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Charles Abbott , first Lord Tenterden (1762-1832)

This article was written by John Macdonell and was published in 1885

Charles Abbott , first Lord Tenterden (1762-1832), lord chief justice, was born 7 October 1762, at Canterbury, in a house on the left-hand side of the west entrance to the cathedral. He was, to quote the epitaph which he wrote for his tomb two months before his death, Filius natu minor humillimis sortis parentibus, patre vero prudenti, matre pia ortus, that is, he was the second son of a respectable hairdresser and wig-maker, among whose patrons were the clergy of the cathedral. As a lad Abbott is said to have helped his father in his business. Lord Campbell, who, in his Lives of the Chief Justices, gives the most complete account of him, describes Abbott as a ‘scrubby little boy, who ran after his father, carrying for him a pewter basin, a case of razors, and a hair-powder bag.’

Having been taught to read at a dame's school, he entered at seven the King's or Grammar School, where many celebrated men have been educated. Abbott's ability was soon discovered by his teacher, Dr. Osmond Beauvoir. The late Sir Egerton Brydges, who was Abbott's schoolfellow, states that ‘from his earliest years he was industrious, apprehensive, regular and correct in all his conduct, even in his temper, and prudent in everything.’ Another schoolfellow describes him as ‘grave, silent, and demure; always studious and well-behaved.’ The same informant says: ‘I think his first rise in life was owing to a boy of the name of Thurlow, an illegitimate son of the lord chancellor, who was at Canterbury Free School with us. Abbott and this boy were well acquainted, and when Thurlow went home for the holidays he took young Abbott with him. Abbott then became acquainted with Lord Thurlow, and was a kind of helping tutor to his son; and I have always heard, and am persuaded, that it was by his lordship's aid that he was afterwards sent to school with us.’

About the age of fourteen he was put forward by his father as a candidate for a place as singing-boy in the cathedral. But his voice being husky, another boy was preferred. In after years, as chief justice, he went the home circuit with Mr. Justice Richardson, and visited the cathedral with his brother judge. Pointing to a singer in the choir, he said, ‘Behold, brother Richardson, that is the only human being I ever envied. When at school in this town we were candidates for a chorister's place; he obtained it; and if I had gained my wish, he might have been accompanying you as chief justice, and pointing me out as his old schoolfellow, the singing-man.’

Abbott's proficiency in Latin verse was remarkable; and at seventeen he was captain of the school. His father wished that his son should be apprenticed to his trade, and the indentures were actually signed, sealed, and delivered. Fortunately the trustees of the school saw their way to increase the amount of an exhibition, and he was thus enabled to go to Oxford. He entered Corpus Christi College on 21 March 1781, where he obtained a scholarship. In 1783 he competed for the chancellor's medal for Latin composition, the subject being the siege of Gibraltar, Calpe obsessa. He failed to get the prize, being beaten by Bowles the poet, then a scholar of Trinity. But in 1784 he won it by his verses on Globus Aerostaticus, the voyage in a balloon of Lunardi, who had about that time introduced the air-balloon into England. In 1786 he gained the chancellor's medal for English composition by an essay On the Use and Abuse of Satire. This essay, which is printed in the first volume of the Oxford Prize Essays, begins in the approved prize style of the period: ‘In the early ages of nations, as in the youth of individuals, before the authority of the judgment is confirmed by the establishment of acknowledged truths, the passions are ever the most powerful springs of human action.’ The essay deals separately with personal, political, moral, and critical satire. Clear as one of Lord Tenterden's judgments, it shows considerable reading; and it ends with the cautious remark, characteristic of the author: ‘Perhaps we need not hesitate to conclude that the benefits derived from satire are far superior to the disadvantages, with regard both to their extent and duration; and its authors may therefore be deservedly numbered among the happiest instructors of mankind.’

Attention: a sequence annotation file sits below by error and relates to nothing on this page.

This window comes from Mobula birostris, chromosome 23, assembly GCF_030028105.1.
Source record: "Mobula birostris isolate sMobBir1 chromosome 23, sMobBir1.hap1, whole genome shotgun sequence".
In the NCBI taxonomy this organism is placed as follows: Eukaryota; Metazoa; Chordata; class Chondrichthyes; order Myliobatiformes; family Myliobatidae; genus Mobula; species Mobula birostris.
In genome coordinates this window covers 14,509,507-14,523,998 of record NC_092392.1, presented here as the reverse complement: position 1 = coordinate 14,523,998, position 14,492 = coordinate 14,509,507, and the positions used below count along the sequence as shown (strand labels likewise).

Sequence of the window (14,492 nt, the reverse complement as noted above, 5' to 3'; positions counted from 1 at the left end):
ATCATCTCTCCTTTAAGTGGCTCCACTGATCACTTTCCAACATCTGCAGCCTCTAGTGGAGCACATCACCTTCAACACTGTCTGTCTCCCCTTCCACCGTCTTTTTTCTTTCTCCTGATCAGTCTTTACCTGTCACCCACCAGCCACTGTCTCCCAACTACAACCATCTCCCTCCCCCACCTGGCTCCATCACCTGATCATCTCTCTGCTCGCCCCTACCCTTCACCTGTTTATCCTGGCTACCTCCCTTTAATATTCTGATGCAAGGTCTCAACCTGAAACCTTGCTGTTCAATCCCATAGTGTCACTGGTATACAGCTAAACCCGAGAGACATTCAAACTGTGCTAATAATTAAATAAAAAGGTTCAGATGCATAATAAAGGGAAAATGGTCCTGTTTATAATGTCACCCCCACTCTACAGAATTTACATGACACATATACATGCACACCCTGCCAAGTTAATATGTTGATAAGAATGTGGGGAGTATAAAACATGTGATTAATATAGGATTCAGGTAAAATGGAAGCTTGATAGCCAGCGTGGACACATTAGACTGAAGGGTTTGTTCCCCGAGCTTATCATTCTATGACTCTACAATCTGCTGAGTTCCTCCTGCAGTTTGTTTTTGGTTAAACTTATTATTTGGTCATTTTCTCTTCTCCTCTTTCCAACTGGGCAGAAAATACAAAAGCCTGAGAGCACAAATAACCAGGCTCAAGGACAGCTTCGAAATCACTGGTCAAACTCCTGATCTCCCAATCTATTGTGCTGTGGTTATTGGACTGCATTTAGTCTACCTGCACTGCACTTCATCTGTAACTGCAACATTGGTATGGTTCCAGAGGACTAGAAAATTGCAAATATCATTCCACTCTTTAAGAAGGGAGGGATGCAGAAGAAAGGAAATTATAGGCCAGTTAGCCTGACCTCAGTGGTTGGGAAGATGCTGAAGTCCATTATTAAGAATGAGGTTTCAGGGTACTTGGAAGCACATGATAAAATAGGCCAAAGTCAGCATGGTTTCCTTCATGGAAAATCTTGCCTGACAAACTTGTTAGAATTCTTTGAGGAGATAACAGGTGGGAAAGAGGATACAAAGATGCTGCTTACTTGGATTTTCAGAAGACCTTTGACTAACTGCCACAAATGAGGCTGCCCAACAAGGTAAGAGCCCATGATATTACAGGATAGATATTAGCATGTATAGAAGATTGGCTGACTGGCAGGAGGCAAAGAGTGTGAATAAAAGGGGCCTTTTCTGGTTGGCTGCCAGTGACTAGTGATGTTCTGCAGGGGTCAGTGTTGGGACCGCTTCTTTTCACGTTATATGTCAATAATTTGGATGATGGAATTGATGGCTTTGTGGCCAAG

In 1785 Abbott took his degree of B.A., and he was soon afterwards made a fellow of his college and tutor. As private tutor of Mr. Yarde, son of Mr. Justice Buller, he became acquainted with that judge, who strongly urged him to go to the bar. ‘You may not possess,’ he said in his pithy fashion, ‘the garrulity called eloquence, which sometimes rapidly forces up an impudent pretender, but you are sure to get early into respectable business at the bar, and you may count on becoming in due time a puisne judge.’ He took Buller's advice. On 16 November 1787 Abbott was admitted a student of the Middle Temple. He took chambers in Brick Court, and attended for several months the offices of Messrs. Sandys & Co., attorneys, in Craig's Court. Afterwards he entered the chambers of Mr. Wood, who had been the instructor of Lord Ellenborough and several other judges, and who was one of the chief pleaders of his day. Having there mastered the science of special pleading, he practised for several years as a special pleader under the bar.